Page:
Table 1 compares the average level of productivity offered by players in our population in both the regular and postseason. Player productivity was generally lower in the playoffs. For example, the average level of PMIN in the regular season was 0.189 while only 0.174 in the playoffs. We also considered each of the elements of PMIN, as well as assists and blocked shots. Like our analysis of productivity, we considered the player's per minute production of each variable. With the exception of free throws attempted and blocked shots, there is a decline in productivity between the regular season and the playoffs. For two thirds of the productivity measures, the regular season variance is greater than or equal to the playoff variance.
The correlation between the player's production of each measure in the playoffs and the regular season is quite high. For example, the correlation coefficient between a player's per minute point production in the regular and postseason is 0.906. Rebounds, field goal attempts, blocked shots, and assists also register a correlation of 0.90 or higher. In fact, only steals and turnovers have a correlation coefficient below 0.85.
Our primary concern is our measure of each player's marginal productivity, PMIN. As noted in table 1, the correlation between season and playoff productivity is 0.865. In other words, if one were to regress a player's postseason PMIN on the level of productivity the player achieved in the regular season, one would see that 75 percent of a player's playoff production can be explained by his regular season performance. (8)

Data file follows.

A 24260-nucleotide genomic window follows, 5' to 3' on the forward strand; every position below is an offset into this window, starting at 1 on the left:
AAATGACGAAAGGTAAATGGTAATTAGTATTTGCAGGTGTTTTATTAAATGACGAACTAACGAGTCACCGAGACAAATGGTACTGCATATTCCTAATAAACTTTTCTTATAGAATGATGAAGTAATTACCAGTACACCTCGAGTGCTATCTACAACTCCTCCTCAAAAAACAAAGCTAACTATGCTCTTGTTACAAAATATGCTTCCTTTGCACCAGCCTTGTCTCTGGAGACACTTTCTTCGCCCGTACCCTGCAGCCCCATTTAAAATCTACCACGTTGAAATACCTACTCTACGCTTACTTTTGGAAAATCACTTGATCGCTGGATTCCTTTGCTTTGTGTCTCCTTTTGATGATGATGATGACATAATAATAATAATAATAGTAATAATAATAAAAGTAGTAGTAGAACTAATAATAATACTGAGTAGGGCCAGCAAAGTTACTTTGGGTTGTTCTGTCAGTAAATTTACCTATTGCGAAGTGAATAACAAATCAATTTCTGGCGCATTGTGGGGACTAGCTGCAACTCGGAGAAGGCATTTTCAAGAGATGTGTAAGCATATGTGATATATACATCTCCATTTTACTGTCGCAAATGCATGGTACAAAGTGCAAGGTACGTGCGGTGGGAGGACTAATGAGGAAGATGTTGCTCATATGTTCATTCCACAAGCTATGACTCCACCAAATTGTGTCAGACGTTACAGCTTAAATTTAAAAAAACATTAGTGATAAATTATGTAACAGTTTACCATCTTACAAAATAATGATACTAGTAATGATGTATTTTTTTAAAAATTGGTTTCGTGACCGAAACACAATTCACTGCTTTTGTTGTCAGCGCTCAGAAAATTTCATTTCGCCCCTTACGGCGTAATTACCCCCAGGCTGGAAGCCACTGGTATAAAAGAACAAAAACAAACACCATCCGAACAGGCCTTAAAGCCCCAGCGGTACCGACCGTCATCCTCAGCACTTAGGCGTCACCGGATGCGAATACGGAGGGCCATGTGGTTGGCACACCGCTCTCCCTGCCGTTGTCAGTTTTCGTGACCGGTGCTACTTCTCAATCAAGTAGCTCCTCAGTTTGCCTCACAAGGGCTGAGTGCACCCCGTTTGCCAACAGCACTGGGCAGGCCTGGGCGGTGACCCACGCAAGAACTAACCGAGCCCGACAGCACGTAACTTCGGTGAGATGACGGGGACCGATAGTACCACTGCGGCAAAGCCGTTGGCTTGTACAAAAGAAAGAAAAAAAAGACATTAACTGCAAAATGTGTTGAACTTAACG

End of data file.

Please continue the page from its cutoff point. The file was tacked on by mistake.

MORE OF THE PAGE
Beyond the simple univariate approach, we also considered a model designed to connect postseason productivity to a number of theoretically relevant independent variables. In addition to a player's regular season contribution, we argue that postseason productivity should be influenced by four additional factors. The first is player injury, which should manifest itself in the number of games played in the regular season (REGGM). Second, observers of sports have argued that players will offer diminishing levels of productivity in the playoffs if the player is called upon to play excessive minutes in the regular season. Consequently, we considered the number of minutes played in the regular season (REGMIN). A related issue is the difference in minutes played per game in the postseason and the regular season (DIFMGM). (9) Finally, we considered the quality of the competition the player faces. This is captured by noting the seeding (SEED) a player's team is given in the playoffs. (10) Postseason per minute productivity is thus related to the factors listed in equation (3).